Can I get some experiences from both sides of the fence? I need a fitting and finding people who'll take my money is trickier than I thought.
Will adding on the Dartfish video thingy help the fitting at all?
Last edited by CrimsonKarter21; 02-03-09 at 11:20 PM.
I just did a wobble-naught. biggest change was in bar drop & cleat position. pretty much everything else stayed the same. the cleat movement was huge...too much in fact. seemed too expensive for what it was.
i found the biggest change was my seat height- he raised it more than a cm. he also move it backwards a bit. strangely enough, he was very surprised and said my cleats were in the "proper" position. i had moved them backward a few weeks before in experimentation.
Wobble-Naught's system fits you based on their "ideal" fit: With your hands on the hoods and forearms resting on the "reach" of the bars, your upper arm should form a 90* angle with your torso. Sorta like this:
That's the "ideal" fit my Wobble-Naught fitter keeps telling me I need to shoot for.
I had a Wobble-Naught done and he changed my cleat position, raised my saddle, moved it back, and worked with me on some core weakness issues.
Was it a good fit? Yes. Do I think it's perfect? No, which is why I'm having a Retul session at the end of February.
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I use Dartfish with a completely different application. It's pretty impressive software. There are things that you can see with the overlay that you'd never see just taking vid's. Golfers use it a lot, too.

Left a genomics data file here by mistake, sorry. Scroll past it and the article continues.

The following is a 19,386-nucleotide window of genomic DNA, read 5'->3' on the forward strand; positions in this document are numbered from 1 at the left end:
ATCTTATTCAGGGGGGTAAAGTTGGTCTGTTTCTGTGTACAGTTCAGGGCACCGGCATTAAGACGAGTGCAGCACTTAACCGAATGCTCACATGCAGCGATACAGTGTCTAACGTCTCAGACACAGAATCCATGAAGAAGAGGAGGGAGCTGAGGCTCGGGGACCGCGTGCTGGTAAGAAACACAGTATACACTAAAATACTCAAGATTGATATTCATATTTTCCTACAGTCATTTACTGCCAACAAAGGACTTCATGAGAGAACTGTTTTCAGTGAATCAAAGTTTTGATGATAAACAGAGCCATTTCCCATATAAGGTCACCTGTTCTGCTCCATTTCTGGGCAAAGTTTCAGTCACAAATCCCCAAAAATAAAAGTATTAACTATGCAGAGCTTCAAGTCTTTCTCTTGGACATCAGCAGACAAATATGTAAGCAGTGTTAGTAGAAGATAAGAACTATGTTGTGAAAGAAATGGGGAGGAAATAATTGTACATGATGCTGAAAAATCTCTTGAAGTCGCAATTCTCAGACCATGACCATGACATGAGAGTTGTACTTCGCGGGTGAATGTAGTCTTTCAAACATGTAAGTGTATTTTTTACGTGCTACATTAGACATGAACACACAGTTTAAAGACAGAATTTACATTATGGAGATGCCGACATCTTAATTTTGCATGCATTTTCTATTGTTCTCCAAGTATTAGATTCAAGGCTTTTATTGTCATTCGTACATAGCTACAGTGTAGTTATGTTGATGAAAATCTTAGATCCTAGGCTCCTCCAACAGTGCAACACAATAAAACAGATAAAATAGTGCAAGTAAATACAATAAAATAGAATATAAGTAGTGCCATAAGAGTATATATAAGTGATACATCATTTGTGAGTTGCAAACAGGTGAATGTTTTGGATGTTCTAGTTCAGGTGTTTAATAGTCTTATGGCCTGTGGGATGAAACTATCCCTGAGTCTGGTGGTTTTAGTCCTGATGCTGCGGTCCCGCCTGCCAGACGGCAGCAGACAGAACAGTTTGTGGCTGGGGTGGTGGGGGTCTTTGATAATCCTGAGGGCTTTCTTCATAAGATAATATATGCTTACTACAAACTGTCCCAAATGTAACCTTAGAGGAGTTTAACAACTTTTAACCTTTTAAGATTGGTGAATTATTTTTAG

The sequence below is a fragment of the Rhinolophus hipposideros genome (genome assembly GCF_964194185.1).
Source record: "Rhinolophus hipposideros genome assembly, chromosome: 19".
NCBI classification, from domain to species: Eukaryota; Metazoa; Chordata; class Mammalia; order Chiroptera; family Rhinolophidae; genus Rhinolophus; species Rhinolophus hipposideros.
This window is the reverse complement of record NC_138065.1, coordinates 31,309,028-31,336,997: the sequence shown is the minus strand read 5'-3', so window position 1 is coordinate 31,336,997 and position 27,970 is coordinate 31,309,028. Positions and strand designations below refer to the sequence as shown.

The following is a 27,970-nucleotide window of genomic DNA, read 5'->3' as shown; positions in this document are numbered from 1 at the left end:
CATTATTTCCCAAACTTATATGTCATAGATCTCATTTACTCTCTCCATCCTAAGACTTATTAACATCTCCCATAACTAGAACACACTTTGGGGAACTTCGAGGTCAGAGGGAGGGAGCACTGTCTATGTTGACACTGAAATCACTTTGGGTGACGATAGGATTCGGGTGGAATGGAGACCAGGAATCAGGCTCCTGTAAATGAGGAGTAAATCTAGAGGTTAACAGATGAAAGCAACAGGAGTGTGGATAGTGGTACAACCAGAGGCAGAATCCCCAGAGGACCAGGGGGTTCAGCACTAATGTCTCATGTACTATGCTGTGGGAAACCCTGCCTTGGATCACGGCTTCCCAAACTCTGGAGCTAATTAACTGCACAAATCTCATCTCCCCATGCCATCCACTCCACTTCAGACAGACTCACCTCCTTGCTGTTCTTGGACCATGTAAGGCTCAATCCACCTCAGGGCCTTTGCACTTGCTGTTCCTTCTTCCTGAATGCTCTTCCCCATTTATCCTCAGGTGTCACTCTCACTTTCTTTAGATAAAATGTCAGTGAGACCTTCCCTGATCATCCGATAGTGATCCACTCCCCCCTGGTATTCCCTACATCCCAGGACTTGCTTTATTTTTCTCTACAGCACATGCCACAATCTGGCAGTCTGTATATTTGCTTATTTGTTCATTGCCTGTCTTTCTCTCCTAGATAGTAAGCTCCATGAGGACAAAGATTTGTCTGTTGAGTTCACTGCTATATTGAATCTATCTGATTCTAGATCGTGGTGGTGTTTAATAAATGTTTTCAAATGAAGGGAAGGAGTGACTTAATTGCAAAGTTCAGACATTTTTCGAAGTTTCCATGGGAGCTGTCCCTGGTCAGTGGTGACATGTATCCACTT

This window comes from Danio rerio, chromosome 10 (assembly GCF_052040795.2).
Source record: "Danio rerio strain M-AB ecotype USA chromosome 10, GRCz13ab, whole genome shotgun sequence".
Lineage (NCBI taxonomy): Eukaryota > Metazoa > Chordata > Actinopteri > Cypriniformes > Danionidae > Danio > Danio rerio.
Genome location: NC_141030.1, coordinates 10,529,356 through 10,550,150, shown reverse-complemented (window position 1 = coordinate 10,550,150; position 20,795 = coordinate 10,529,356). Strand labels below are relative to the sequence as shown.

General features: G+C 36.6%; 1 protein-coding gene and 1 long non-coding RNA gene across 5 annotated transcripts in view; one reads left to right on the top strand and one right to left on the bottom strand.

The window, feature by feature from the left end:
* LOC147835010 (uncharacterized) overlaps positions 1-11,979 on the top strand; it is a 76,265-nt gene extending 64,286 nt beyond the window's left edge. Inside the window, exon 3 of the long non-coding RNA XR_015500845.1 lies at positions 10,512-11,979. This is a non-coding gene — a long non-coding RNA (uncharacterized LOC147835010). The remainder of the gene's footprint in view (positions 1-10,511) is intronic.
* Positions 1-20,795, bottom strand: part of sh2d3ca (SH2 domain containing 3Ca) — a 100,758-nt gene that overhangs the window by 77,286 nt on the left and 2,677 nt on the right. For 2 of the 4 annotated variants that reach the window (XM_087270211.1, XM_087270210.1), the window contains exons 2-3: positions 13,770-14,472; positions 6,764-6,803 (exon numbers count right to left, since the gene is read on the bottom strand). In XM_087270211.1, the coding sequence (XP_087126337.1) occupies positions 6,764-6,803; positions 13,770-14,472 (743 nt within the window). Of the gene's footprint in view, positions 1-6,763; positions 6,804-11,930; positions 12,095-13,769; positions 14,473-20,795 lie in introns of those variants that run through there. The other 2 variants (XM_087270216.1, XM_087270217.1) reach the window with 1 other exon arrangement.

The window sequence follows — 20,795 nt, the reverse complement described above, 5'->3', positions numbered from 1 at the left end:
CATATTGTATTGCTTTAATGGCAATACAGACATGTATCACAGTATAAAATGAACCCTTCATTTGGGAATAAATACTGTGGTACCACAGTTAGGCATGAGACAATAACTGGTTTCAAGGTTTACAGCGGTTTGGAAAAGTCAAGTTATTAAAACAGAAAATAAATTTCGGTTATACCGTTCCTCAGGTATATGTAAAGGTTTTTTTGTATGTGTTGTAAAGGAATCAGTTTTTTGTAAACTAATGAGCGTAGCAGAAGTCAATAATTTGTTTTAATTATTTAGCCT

Specialized S-Works Roubaix SL3, BMC TM01...if it every ships
I've seen 4 fittings with WN & Dartfish. To this point have not seen a single change made to the original fitting after using the analysis software. So, if dartfish is extra, I would say that it is not worth it. Again, this is based on a massive sample size of 4.
Hmmm, these seem to be the only two really availible to me now. I did pretty well fitting myself to my old bike, so I'll try that again. I really can't afford to spend $170 on a fitting that may or may not help me.
One question. What's your goal for the fit? More comfort? More power to the pedal? Fix a nagging knee or hip or some other pain? Regardless for the system or the fitter you will almost always end up adjusting your position based on how you're riding and how you're feeling.
I'd personally skip the "system" and find someone with a lot of experience and a good "eye" and make minor tweaks to problem areas. I'm dubious of systems that try to fit people into geometric shapes and right angles. The science makes sense of you're a stick man or made of metal parts and hinges but unfortunately I'm not.